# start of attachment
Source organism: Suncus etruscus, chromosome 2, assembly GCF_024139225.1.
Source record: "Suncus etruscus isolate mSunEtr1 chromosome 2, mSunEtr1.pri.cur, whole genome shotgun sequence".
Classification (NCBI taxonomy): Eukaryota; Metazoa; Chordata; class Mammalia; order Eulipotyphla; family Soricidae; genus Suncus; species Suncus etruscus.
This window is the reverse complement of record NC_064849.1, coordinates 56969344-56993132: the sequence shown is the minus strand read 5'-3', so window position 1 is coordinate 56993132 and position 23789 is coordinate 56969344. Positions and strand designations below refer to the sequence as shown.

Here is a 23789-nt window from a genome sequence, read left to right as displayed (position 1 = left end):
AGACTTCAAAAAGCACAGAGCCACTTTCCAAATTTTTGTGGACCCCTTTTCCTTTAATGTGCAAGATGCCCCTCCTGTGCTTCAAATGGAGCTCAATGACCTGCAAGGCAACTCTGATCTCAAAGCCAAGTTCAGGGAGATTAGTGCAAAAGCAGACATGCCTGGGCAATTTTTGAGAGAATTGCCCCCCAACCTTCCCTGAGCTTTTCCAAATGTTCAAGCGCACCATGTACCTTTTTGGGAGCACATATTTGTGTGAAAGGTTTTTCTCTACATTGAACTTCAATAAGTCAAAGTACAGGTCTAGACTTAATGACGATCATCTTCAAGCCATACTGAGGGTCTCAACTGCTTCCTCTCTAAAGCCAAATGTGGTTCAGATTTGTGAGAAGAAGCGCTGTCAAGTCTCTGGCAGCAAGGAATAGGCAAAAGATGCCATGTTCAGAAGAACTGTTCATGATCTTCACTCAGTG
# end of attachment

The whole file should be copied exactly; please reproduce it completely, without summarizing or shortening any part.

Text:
Source organism: Suncus etruscus, chromosome 2, assembly GCF_024139225.1.
Source record: "Suncus etruscus isolate mSunEtr1 chromosome 2, mSunEtr1.pri.cur, whole genome shotgun sequence".
Classification (NCBI taxonomy): Eukaryota; Metazoa; Chordata; class Mammalia; order Eulipotyphla; family Soricidae; genus Suncus; species Suncus etruscus.
This window is the reverse complement of record NC_064849.1, coordinates 56969344-56993132: the sequence shown is the minus strand read 5'-3', so window position 1 is coordinate 56993132 and position 23789 is coordinate 56969344. Positions and strand designations below refer to the sequence as shown.

Here is a 23789-nt window from a genome sequence, read left to right as displayed (position 1 = left end):
AGACTTCAAAAAGCACAGAGCCACTTTCCAAATTTTTGTGGACCCCTTTTCCTTTAATGTGCAAGATGCCCCTCCTGTGCTTCAAATGGAGCTCAATGACCTGCAAGGCAACTCTGATCTCAAAGCCAAGTTCAGGGAGATTAGTGCAAAAGCAGACATGCCTGGGCAATTTTTGAGAGAATTGCCCCCCAACCTTCCCTGAGCTTTTCCAAATGTTCAAGCGCACCATGTACCTTTTTGGGAGCACATATTTGTGTGAAAGGTTTTTCTCTACATTGAACTTCAATAAGTCAAAGTACAGGTCTAGACTTAATGACGATCATCTTCAAGCCATACTGAGGGTCTCAACTGCTTCCTCTCTAAAGCCAAATGTGGTTCAGATTTGTGAGAAGAAGCGCTGTCAAGTCTCTGGCAGCAAGGAATAGGCAAAAGATGCCATGTTCAGAAGAACTGTTCATGATCTTCACTCAGTG